Mitt Romney’s remark about the poor speaks volumes to his ability to empathize with the poor and working class.
Once again, GOP frontrunner Mitt Romney made a seriously insensitive statement that has placed him in a political crossfire. In a recent interview with CNN’s Soledad O’Brien, Romney said rather glibly, “I'm not concerned about the poor, they have a safety net there. If it needs repair I’ll fix it.”
Immediately upon drawing fire for uttering such a callous remark, Romney and his camp went on the defensive, claiming that his words were taken out of context. Romney said that "sometimes things don't come out exactly the way you'd like them to. That's not exactly what I meant to say. My focus is on middle income Americans. We do have a safety net for the very poor, and I said if there are holes in it I want to correct that."
Unfortunately, the safety net that Romney refers to has been ravaged by deep budgetary cuts that his party has made over the years. So for him to say something like that is tantamount to him saying he’s not worried about a gunshot victim because they have bandages.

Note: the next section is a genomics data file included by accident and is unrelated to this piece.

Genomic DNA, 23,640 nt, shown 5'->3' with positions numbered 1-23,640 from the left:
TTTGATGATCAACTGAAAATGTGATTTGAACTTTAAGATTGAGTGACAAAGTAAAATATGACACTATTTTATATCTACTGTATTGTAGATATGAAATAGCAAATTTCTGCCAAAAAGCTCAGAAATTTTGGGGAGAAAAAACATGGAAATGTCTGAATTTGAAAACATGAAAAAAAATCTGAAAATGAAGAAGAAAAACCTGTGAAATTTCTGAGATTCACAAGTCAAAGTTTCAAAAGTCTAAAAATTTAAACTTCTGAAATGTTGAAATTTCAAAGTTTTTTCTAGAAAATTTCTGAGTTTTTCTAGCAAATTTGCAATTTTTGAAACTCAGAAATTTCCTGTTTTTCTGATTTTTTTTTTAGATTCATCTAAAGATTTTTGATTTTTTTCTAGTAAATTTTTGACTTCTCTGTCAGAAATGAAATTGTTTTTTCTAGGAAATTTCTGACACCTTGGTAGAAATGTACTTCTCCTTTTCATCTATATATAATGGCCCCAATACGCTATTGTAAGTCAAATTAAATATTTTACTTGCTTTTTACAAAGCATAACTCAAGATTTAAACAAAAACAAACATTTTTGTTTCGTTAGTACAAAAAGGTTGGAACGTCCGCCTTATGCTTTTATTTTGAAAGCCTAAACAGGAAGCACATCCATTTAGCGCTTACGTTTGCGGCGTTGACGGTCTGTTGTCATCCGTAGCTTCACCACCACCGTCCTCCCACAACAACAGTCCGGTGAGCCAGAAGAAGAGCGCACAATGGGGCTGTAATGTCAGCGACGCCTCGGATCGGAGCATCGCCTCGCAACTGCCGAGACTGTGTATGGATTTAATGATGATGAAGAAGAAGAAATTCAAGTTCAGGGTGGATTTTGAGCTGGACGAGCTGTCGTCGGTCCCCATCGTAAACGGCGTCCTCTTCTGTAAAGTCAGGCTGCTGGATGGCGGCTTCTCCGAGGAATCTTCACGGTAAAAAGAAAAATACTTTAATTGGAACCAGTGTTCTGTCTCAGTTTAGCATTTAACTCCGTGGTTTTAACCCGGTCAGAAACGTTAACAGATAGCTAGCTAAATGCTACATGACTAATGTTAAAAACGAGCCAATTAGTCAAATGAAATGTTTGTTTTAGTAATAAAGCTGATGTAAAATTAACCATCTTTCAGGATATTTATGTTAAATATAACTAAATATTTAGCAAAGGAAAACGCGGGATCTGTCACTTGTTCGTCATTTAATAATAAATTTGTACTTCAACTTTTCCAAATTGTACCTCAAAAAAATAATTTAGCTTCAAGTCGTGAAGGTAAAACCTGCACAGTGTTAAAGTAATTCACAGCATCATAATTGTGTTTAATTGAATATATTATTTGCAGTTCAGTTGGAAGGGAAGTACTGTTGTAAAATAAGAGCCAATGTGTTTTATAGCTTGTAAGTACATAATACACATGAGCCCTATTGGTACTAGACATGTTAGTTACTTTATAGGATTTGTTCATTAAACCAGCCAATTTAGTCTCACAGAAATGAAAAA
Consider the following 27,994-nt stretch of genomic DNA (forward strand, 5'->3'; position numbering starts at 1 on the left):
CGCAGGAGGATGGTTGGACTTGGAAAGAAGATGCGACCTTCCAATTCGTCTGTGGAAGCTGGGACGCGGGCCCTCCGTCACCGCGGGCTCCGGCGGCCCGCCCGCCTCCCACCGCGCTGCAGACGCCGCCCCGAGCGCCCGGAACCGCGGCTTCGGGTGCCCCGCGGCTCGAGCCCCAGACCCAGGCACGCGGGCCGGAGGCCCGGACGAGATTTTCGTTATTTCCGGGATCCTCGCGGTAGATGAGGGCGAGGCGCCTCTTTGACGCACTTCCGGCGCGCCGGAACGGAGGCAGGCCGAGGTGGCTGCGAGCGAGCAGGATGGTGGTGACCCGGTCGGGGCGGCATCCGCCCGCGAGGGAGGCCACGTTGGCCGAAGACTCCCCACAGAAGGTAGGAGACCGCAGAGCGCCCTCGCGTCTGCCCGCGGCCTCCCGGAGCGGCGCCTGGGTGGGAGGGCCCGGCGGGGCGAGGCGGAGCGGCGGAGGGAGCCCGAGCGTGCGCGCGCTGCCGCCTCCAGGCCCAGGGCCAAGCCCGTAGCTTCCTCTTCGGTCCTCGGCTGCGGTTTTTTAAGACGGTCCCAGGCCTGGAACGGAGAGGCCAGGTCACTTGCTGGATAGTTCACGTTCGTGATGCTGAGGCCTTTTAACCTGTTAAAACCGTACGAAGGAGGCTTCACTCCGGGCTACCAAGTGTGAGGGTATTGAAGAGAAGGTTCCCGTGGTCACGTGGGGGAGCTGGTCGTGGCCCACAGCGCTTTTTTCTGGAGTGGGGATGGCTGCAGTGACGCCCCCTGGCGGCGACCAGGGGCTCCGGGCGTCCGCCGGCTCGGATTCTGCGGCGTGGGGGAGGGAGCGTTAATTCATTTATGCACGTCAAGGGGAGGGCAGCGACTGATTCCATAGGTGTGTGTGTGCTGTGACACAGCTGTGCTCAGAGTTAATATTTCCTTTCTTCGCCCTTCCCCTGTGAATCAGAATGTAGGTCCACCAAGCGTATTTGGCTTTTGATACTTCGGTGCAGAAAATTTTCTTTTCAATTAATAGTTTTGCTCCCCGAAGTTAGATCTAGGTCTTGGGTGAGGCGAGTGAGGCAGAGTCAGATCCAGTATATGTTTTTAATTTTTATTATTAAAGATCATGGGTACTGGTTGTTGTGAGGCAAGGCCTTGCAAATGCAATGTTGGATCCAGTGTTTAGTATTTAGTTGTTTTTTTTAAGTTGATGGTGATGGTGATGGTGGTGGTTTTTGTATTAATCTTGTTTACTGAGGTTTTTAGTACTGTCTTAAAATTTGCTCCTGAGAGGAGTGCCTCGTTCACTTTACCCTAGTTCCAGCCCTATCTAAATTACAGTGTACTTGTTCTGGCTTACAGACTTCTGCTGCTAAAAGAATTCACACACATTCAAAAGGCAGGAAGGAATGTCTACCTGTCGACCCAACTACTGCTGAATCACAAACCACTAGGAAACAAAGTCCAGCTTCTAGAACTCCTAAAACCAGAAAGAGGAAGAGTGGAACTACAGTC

But this is not the first time Romney has put his political foot in his mouth. Remember when he told a group of unemployed Florida workers that “I’m also unemployed?” Technically, he wasn’t lying. However, I submit that being unemployed with $200 million is nothing like being unemployed with nothing in the bank and wondering how or if you can support your family from day to day. For Romney to stand before those workers and say that comes off as a half-hearted attempt to connect with voters simply to gain their support and nothing could appear more disingenuous.
Then there was his infamous “I like being able to fire people who provide services to me” remark he made while on the campaign trail in New Hampshire. While the Romney camp insists that his comments are perfectly harmless when placed in context of the full speech, it is really interesting that he is also the former CEO of Bain Capital, a company that has come under fire for what his critics have called “vulture capitalism.” According to democracynow.org, under Romney’s leadership Bain Capital was responsible for shutting down a steel plant in Kansas City. This shutdown led to 750 people losing their jobs while Bain pocketed millions of dollars in the process.
As you can see, my suspicion of Mitt’s sincerity is not based on one slip of the tongue but on the amazing consistency in which Romney makes insensitive statements about the poor and working class. By now it’s clear that Romney cannot relate to the average American who is suffering under an ailing economy and isn’t the right person to run this country.
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